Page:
25 Years Ago: Bernard Hopkins And Glen Johnson Meet Before They Were Legends

Two fighters who became legends clashed on this day in 1997
10:06, 20 Jul 2022

25 years ago today Bernard Hopkins stopped Glen Johnson in 11 rounds to retain the IBF middleweight championship. The fight itself is not one that has become burned into the memories of anyone but the most ardent of boxing fans. But in hindsight this world title bout is noteworthy for a number of reasons. This scheduled 12-rounder pitted two of the greatest veteran fighters the sport has ever seen against each other at a time where both were still young. 

Hopkins and Johnson are both renowned for having peaked late, but on-paper their 1997 clash was nothing to be sniffed at. Jamaican Johnson had racked up a 32-0 record to earn his title shot, and arguably posed the biggest threat to Hopkins’ IBF reign so far.

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Hopkins lost to Clinton Mitchell back in his first ever professional bout in 1988. ‘The Executioner’ had also been defeated in his first tilt at a world title, when Roy Jones Jr comprehensively outscored him to take the vacant IBF title in 1993. But Hopkins had found form, taking the title from Sergio Mercado in 1995 and winning four title defences by knockout. But now he was in with a man who had never even been beaten, never mind stopped.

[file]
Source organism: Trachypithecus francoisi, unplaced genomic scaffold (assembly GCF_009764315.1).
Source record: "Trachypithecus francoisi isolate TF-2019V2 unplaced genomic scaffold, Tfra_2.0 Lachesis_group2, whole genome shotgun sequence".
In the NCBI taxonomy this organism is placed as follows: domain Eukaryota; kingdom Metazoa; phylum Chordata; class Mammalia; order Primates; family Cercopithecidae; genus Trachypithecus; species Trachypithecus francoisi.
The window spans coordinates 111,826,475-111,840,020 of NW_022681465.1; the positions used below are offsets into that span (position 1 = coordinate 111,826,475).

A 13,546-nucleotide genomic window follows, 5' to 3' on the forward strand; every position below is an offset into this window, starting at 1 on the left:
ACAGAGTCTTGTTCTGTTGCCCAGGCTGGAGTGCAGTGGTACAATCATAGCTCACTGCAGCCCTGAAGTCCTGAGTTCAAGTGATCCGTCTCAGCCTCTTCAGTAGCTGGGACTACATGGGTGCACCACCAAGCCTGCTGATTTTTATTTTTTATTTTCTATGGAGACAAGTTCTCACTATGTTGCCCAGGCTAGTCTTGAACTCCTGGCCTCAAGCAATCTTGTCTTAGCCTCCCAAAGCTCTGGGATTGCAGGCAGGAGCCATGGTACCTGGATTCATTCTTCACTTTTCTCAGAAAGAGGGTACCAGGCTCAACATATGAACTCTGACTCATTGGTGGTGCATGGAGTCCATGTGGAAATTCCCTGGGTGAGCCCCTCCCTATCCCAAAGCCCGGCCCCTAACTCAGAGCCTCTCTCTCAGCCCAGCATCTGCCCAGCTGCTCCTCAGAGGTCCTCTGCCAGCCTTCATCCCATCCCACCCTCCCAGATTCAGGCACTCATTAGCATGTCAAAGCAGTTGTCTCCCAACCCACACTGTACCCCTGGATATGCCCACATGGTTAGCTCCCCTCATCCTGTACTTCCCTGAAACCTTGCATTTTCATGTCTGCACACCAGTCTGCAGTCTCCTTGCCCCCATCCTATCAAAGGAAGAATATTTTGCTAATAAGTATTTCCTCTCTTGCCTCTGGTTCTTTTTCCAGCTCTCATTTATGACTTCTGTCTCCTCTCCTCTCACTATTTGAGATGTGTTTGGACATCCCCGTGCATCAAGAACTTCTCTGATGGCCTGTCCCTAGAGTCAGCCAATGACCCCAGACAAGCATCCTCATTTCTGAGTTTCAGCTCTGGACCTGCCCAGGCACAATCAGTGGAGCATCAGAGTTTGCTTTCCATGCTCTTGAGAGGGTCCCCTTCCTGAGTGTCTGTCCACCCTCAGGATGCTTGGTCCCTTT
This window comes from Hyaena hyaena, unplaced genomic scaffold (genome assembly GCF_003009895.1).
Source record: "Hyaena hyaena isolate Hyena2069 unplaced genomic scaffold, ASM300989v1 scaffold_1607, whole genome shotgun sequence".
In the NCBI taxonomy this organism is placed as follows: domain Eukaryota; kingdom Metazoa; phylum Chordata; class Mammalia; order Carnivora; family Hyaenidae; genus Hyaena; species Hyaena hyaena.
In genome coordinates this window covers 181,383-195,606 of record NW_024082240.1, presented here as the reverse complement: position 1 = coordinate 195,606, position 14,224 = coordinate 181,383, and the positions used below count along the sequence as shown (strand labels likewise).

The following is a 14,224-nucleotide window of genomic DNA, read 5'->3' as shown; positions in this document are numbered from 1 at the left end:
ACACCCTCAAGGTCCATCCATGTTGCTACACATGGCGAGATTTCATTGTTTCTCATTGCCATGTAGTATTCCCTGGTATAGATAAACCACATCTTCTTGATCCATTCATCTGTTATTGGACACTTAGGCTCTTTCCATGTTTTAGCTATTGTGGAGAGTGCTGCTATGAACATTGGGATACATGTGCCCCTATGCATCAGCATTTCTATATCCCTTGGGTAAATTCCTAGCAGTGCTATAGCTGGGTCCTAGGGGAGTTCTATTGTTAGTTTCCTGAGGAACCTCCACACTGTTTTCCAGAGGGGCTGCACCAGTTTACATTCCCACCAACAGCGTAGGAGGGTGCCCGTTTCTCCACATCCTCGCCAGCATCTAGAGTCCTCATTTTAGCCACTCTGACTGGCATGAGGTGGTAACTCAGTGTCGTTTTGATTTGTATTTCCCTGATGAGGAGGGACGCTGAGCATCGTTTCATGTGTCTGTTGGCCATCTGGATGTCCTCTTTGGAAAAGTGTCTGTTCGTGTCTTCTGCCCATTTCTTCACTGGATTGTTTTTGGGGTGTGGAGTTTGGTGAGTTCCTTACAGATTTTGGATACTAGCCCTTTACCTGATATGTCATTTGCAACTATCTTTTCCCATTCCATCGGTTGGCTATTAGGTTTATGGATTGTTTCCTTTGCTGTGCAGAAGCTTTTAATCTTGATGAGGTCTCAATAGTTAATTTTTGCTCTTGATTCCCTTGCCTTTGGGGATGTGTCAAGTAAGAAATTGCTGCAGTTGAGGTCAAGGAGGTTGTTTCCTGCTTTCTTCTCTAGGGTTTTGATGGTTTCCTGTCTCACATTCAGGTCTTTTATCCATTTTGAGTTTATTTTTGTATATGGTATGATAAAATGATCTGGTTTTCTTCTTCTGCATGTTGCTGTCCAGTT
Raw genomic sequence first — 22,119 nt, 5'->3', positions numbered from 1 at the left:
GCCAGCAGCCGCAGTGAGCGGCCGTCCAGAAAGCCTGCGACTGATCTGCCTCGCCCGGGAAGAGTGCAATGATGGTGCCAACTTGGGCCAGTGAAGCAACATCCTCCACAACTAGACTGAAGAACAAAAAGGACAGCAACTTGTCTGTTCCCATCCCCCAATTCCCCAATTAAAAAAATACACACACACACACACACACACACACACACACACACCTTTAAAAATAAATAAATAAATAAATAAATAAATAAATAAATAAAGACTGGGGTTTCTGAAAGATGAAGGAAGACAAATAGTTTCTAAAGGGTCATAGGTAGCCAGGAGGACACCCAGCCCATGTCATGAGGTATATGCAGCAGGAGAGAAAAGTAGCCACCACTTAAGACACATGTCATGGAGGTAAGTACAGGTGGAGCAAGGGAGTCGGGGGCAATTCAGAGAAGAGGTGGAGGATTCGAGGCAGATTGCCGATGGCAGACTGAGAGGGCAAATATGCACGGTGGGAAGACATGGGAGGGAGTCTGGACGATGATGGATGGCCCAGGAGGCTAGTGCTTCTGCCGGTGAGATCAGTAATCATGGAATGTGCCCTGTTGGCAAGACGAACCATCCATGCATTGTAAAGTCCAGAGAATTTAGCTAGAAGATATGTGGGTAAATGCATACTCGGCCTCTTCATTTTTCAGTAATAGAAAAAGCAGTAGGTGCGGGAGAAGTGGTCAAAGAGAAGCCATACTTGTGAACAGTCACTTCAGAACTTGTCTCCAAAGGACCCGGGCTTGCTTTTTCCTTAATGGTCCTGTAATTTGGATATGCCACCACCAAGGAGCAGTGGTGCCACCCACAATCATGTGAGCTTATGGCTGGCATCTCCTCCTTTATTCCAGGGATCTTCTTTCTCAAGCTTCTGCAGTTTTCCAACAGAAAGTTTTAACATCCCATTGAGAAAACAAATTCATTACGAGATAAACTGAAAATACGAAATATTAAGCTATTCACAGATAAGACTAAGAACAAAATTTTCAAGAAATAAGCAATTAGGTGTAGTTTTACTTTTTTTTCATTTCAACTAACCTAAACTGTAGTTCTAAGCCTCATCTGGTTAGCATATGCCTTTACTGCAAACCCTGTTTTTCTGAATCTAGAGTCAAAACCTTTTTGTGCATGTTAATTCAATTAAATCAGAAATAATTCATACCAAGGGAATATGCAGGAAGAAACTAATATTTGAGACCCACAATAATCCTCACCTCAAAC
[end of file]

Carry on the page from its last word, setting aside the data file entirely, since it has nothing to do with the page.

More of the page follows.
No one had stopped Johnson before 20th July 1997 and by the time ‘The Road Warrior’ retired 18 years later only one other man would. Current WBC cruiserweight champion Ilunga Makabu managed the feat when Johnson was in his mid-40s but nobody else came close in the Jamaican’s prime. Nobody apart from Bernard Hopkins.

The fight itself was one-sided. Already, at the tender age of 32, Hopkins had the guile and veteran instincts to immobilise most middleweight challengers. The unbeaten Johnson showed reserves of bravery and grit he had never had to display before, the same well of toughness he would drink from as he fought well into his 40s. But it wasn’t enough. 

Johnson didn’t get knocked down. He rarely ever did, even when he was being passed around the young guns of the super middleweight like an illicit student party roll-up at the end of his career. But a burst of Hopkins uppercuts and hooks caused the referee to correctly wave off the fight in the eleventh round.

This match is less remarkable for what happened on the night than what happened in the years that followed. Hopkins would continue as the quiet man of the middleweight division, retaining his title for another four years before entering the Don King Middleweight World Championship Series. Essentially created to crown Felix Trinidad as undisputed champion in much the same way King had done with Mike Tyson in the 1980s, Hopkins upset the applecart and knocked out ‘Tito’ in the 12th round of the final.